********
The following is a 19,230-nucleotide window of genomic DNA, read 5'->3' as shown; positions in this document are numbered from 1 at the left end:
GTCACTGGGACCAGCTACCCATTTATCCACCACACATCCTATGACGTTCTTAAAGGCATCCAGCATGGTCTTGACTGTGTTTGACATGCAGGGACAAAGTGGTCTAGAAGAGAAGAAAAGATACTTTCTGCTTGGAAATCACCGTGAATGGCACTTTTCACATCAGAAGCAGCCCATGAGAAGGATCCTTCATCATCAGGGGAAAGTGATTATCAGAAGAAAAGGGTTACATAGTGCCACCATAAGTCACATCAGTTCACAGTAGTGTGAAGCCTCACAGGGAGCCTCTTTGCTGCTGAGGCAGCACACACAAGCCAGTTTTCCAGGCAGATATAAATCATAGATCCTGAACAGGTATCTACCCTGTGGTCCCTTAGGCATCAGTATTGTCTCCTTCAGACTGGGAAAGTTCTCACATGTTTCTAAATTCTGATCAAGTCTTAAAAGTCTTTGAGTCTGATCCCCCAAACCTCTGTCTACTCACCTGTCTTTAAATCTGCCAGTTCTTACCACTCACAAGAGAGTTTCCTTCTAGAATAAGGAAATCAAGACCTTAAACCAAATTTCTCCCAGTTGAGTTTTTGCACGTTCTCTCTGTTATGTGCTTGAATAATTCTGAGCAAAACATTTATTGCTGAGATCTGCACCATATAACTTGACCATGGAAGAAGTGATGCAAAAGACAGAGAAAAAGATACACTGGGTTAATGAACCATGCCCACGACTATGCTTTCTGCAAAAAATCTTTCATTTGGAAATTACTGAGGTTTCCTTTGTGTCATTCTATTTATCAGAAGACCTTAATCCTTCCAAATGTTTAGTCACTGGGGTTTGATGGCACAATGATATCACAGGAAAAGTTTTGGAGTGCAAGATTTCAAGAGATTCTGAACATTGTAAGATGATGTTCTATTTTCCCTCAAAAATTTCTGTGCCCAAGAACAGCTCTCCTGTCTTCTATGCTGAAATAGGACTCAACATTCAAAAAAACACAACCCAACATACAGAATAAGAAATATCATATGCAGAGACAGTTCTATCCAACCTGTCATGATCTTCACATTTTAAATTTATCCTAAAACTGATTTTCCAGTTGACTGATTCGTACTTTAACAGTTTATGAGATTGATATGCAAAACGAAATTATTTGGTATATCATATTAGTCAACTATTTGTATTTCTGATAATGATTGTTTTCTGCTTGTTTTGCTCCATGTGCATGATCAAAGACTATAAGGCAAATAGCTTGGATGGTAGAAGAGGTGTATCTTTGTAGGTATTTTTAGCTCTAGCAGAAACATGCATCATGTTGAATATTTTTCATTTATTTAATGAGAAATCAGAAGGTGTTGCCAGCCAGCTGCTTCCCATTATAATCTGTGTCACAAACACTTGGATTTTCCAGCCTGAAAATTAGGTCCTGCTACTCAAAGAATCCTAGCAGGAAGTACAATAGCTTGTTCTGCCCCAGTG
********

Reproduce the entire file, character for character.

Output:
The following is a 19,230-nucleotide window of genomic DNA, read 5'->3' as shown; positions in this document are numbered from 1 at the left end:
GTCACTGGGACCAGCTACCCATTTATCCACCACACATCCTATGACGTTCTTAAAGGCATCCAGCATGGTCTTGACTGTGTTTGACATGCAGGGACAAAGTGGTCTAGAAGAGAAGAAAAGATACTTTCTGCTTGGAAATCACCGTGAATGGCACTTTTCACATCAGAAGCAGCCCATGAGAAGGATCCTTCATCATCAGGGGAAAGTGATTATCAGAAGAAAAGGGTTACATAGTGCCACCATAAGTCACATCAGTTCACAGTAGTGTGAAGCCTCACAGGGAGCCTCTTTGCTGCTGAGGCAGCACACACAAGCCAGTTTTCCAGGCAGATATAAATCATAGATCCTGAACAGGTATCTACCCTGTGGTCCCTTAGGCATCAGTATTGTCTCCTTCAGACTGGGAAAGTTCTCACATGTTTCTAAATTCTGATCAAGTCTTAAAAGTCTTTGAGTCTGATCCCCCAAACCTCTGTCTACTCACCTGTCTTTAAATCTGCCAGTTCTTACCACTCACAAGAGAGTTTCCTTCTAGAATAAGGAAATCAAGACCTTAAACCAAATTTCTCCCAGTTGAGTTTTTGCACGTTCTCTCTGTTATGTGCTTGAATAATTCTGAGCAAAACATTTATTGCTGAGATCTGCACCATATAACTTGACCATGGAAGAAGTGATGCAAAAGACAGAGAAAAAGATACACTGGGTTAATGAACCATGCCCACGACTATGCTTTCTGCAAAAAATCTTTCATTTGGAAATTACTGAGGTTTCCTTTGTGTCATTCTATTTATCAGAAGACCTTAATCCTTCCAAATGTTTAGTCACTGGGGTTTGATGGCACAATGATATCACAGGAAAAGTTTTGGAGTGCAAGATTTCAAGAGATTCTGAACATTGTAAGATGATGTTCTATTTTCCCTCAAAAATTTCTGTGCCCAAGAACAGCTCTCCTGTCTTCTATGCTGAAATAGGACTCAACATTCAAAAAAACACAACCCAACATACAGAATAAGAAATATCATATGCAGAGACAGTTCTATCCAACCTGTCATGATCTTCACATTTTAAATTTATCCTAAAACTGATTTTCCAGTTGACTGATTCGTACTTTAACAGTTTATGAGATTGATATGCAAAACGAAATTATTTGGTATATCATATTAGTCAACTATTTGTATTTCTGATAATGATTGTTTTCTGCTTGTTTTGCTCCATGTGCATGATCAAAGACTATAAGGCAAATAGCTTGGATGGTAGAAGAGGTGTATCTTTGTAGGTATTTTTAGCTCTAGCAGAAACATGCATCATGTTGAATATTTTTCATTTATTTAATGAGAAATCAGAAGGTGTTGCCAGCCAGCTGCTTCCCATTATAATCTGTGTCACAAACACTTGGATTTTCCAGCCTGAAAATTAGGTCCTGCTACTCAAAGAATCCTAGCAGGAAGTACAATAGCTTGTTCTGCCCCAGTG